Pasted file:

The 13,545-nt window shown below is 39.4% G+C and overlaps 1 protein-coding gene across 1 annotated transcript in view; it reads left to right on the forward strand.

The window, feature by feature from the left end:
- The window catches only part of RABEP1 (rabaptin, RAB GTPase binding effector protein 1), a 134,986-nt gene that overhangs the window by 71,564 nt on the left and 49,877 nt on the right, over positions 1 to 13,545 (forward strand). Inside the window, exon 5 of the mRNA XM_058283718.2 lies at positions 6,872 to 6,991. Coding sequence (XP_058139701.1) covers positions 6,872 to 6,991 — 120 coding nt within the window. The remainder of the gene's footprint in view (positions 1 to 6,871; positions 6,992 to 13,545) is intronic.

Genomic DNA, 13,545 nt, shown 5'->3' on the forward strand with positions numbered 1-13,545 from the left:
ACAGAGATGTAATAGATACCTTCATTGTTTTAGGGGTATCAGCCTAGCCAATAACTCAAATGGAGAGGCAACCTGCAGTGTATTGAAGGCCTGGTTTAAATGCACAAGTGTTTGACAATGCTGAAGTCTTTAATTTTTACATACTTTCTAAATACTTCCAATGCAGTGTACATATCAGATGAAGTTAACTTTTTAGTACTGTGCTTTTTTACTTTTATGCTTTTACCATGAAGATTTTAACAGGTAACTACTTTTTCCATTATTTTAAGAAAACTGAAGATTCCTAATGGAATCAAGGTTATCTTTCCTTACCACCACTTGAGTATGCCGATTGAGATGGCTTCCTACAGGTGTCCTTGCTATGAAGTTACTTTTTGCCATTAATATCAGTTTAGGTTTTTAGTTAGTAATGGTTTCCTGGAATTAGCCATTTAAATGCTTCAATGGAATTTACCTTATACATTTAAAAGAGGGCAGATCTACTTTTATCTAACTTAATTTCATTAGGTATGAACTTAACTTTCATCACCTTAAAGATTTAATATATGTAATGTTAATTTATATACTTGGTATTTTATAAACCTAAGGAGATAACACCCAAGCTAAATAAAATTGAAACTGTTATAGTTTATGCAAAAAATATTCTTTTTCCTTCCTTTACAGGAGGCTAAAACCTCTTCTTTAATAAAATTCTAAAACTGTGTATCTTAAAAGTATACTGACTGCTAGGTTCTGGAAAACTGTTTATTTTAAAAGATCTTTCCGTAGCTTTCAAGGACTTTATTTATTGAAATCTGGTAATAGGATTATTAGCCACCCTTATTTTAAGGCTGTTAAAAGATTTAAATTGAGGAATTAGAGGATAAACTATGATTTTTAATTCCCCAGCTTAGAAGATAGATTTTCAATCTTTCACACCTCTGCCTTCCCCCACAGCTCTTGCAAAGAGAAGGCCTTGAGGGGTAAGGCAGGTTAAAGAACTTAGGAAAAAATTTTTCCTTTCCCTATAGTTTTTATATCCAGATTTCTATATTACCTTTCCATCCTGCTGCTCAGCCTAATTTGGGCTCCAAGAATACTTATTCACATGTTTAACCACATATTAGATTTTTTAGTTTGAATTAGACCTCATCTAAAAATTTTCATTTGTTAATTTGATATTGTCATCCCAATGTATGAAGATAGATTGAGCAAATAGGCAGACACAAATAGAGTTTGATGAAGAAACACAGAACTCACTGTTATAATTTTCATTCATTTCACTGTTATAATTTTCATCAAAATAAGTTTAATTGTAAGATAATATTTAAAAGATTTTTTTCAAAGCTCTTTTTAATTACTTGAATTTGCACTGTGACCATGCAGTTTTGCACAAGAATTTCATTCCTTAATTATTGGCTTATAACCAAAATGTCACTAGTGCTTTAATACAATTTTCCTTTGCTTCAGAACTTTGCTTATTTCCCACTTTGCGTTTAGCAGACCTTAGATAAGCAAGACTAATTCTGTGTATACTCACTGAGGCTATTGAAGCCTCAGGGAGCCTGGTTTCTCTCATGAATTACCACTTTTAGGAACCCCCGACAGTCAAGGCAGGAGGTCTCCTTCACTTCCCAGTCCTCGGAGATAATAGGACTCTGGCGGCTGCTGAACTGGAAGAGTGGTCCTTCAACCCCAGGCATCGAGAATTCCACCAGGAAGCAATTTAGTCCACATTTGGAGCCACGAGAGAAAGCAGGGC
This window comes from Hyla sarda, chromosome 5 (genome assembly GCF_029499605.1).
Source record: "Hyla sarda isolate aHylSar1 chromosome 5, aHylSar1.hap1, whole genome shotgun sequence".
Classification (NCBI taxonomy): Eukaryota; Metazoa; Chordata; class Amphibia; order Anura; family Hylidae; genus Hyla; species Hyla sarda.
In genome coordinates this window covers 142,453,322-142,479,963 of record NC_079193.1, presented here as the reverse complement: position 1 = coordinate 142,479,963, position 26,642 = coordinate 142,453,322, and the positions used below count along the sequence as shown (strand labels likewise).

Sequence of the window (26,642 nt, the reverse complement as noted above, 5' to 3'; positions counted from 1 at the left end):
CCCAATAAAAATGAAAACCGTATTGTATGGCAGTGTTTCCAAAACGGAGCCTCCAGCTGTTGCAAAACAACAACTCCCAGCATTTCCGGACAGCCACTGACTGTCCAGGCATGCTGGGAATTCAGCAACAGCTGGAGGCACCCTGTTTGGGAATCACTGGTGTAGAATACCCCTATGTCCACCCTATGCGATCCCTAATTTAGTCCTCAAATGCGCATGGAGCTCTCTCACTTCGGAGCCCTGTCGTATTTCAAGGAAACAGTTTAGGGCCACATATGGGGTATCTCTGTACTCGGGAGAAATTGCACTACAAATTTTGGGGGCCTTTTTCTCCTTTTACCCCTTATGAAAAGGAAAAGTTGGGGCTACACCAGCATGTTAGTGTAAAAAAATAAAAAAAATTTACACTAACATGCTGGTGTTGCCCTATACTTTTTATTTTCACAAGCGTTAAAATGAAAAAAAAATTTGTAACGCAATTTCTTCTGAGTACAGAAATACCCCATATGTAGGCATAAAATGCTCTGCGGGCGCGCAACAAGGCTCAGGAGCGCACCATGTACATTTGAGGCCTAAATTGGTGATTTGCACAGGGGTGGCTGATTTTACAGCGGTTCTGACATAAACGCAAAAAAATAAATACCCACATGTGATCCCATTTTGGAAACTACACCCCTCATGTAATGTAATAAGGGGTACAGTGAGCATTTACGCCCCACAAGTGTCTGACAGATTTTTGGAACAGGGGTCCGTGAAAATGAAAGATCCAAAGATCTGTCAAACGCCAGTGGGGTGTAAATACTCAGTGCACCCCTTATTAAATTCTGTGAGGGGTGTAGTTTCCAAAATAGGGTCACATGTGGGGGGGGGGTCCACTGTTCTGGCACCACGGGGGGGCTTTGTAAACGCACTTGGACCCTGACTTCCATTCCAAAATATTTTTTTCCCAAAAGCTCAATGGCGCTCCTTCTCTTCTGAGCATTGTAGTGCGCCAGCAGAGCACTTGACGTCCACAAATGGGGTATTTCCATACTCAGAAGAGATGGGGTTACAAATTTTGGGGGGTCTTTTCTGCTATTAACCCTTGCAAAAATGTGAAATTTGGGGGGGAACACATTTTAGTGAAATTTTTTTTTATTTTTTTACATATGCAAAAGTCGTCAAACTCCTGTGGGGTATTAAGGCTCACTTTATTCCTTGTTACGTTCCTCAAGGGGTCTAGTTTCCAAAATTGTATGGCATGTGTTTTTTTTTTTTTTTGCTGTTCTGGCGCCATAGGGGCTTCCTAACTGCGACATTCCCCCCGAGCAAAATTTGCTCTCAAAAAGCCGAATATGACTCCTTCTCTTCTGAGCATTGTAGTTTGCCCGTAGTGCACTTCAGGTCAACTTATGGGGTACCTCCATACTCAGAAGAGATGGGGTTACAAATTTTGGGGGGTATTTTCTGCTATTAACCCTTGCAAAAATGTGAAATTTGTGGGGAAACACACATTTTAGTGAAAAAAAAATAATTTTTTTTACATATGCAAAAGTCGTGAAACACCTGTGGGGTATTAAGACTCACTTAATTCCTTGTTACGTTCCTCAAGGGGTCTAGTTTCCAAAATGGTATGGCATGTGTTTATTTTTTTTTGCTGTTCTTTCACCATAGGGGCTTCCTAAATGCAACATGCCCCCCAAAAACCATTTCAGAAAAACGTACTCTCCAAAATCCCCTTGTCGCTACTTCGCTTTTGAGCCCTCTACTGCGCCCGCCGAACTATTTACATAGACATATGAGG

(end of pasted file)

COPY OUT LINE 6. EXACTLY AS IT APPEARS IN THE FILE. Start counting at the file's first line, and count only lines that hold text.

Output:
This window comes from Hyla sarda, chromosome 5 (genome assembly GCF_029499605.1).